The one area the industry—whether it’s vendors, publishers, brands—has a little bit of a blind spot is the speed at which they need to respond to consumers. While nobody in the industry argues the importance of cross-channel, there are very few companies that understand the importance of mastering the speed of response.

Search companies like Google understand the value that’s created by being fast in responding to intent signals. Imagine not getting a result from Google for three weeks or three months. How valuable would that company be? And yet a lot of marketing is done on very old data in the form of cookies that were set in the past and data trapped in warehouses batched from one source to another. The insight that Google had, and that I believe the industry will eventually wake up to, is that it’s not just about being hyperconnected, it’s being present, being fast in the response to a customer signal whenever and wherever is received.

That’s the other unique thing that we at Signal have done: we’re delivering both cross-channel and real-time capabilities, where signals flow freely at the speed of intent. Google figured this out years ago, but how we “searchify” other channels and connect intent signals with marketing actions as they happen is something Signal wants to help the rest of the industry achieve.

Over the next 24 to 36 months, the brands that grasp the power of real-time beyond their search campaigns and ad buys, and start to connect with their hyperconnected customer and be present with that customer at the point of intention, will unlock an unbelievable amount of value. And that value is not only in their customer relationship, but in their competitive advantage with brands that aren’t real-time.

Where will Signal be a year from now?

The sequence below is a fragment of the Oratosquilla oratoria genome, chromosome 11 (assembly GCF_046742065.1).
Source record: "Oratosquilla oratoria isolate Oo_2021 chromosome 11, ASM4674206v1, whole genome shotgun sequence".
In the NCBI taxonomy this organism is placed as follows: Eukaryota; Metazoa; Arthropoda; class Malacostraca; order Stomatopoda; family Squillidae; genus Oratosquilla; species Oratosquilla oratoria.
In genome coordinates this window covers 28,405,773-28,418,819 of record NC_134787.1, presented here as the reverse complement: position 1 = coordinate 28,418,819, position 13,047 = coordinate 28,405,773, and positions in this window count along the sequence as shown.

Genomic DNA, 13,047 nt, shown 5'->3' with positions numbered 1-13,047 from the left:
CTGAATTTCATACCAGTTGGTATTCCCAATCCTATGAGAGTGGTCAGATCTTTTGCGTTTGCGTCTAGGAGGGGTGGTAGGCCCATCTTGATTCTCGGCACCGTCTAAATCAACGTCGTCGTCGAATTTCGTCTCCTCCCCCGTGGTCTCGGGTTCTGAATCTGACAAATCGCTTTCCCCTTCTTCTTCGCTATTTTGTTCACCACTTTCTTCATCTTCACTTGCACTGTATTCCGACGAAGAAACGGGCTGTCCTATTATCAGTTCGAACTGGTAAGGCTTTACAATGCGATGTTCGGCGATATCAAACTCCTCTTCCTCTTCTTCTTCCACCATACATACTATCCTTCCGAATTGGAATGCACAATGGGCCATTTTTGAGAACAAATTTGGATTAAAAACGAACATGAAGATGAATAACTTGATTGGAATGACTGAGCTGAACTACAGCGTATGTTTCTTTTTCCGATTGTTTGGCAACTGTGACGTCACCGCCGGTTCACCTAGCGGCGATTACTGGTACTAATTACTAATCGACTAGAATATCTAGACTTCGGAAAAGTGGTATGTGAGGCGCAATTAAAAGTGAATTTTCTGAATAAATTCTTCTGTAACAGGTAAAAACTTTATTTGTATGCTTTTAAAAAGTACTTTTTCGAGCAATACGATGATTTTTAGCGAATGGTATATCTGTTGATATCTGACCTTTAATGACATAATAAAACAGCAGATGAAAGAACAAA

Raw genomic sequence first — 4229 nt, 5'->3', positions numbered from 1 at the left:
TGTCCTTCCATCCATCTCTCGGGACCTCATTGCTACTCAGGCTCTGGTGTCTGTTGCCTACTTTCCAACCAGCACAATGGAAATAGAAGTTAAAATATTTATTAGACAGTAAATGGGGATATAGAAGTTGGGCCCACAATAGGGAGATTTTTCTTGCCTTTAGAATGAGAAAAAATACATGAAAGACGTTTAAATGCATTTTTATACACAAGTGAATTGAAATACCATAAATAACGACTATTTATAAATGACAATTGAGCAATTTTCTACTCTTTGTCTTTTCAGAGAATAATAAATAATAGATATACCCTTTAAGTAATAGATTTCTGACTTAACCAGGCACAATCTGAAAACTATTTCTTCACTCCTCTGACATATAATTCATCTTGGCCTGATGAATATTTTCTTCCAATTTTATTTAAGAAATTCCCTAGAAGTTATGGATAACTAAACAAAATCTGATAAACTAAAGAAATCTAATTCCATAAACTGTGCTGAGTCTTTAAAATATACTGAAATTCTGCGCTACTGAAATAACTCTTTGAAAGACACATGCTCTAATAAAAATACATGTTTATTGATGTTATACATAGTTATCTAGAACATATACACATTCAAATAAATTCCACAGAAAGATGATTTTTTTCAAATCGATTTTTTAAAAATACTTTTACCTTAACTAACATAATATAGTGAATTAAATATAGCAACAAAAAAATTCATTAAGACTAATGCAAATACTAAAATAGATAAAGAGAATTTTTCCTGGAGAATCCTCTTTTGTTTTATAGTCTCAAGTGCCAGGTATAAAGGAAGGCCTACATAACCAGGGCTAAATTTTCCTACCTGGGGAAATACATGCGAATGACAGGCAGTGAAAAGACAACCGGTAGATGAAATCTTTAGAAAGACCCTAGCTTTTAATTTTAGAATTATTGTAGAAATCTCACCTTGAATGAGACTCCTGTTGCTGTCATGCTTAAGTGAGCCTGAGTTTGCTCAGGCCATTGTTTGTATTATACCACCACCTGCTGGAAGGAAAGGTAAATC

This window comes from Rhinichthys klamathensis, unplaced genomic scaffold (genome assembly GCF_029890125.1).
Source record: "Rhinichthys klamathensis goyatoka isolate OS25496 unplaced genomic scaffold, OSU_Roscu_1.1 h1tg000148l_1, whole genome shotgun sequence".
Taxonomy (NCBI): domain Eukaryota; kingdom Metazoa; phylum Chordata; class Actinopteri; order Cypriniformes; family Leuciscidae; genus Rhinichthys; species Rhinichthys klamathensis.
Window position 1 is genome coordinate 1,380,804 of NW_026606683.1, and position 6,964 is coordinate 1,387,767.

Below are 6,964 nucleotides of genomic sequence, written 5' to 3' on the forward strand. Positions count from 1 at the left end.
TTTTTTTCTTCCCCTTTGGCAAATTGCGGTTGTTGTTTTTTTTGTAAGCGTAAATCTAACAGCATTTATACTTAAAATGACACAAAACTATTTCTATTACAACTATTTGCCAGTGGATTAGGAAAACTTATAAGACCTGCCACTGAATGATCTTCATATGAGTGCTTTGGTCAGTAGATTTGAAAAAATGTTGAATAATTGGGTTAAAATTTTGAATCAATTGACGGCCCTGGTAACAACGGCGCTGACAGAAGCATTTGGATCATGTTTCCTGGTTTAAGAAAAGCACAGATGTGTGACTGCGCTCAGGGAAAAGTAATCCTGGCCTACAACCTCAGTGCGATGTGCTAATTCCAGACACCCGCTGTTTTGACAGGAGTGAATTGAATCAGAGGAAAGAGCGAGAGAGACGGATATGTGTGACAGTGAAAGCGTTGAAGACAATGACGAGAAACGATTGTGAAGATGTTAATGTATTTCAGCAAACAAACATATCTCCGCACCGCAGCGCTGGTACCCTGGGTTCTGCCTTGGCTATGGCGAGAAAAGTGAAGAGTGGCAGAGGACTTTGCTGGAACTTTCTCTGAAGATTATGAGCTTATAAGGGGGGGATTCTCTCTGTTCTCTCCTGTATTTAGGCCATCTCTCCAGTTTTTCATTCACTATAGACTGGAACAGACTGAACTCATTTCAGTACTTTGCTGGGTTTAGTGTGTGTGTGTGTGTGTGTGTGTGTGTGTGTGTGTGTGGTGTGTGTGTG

Our revenue will double this year. Our client base will continue to grow by thousands. A global outlook will remain a core value of the company, in terms of adding more countries, more clients, and more revenue value across the globe. I think we’ll also end the year with a vast majority of our clients being cross-channel in terms of how we help them.

That’s pretty exciting to me. It means that we’ll have taken our clients on the right journey and we’ll continue to be the trusted hub for their data. We continue to have amazing loyalty among our client base, and I think that’s also recognition that the investments we’re making and the solutions that we’re bringing to them are extremely important. All of our clients are not only growing with us over time, but their use of our platform is also growing, and that’s the best compliment.

Originally published January 21, 2015

Mike Sands

Mike Sands is a co-founder of Signal. Prior to joining Signal, Mike was part of the original Orbitz management team and held the positions of CMO and COO. Mike also has held management roles at General Motors Corporation and Leo Burnett. His work at General Motors led him to be named a “Marketer of the Next Generation” by Brandweek magazine. Mike holds a Bachelor of Science degree in Communications from Northwestern University and a Masters in Management degree from the J.L. Kellogg School of Management.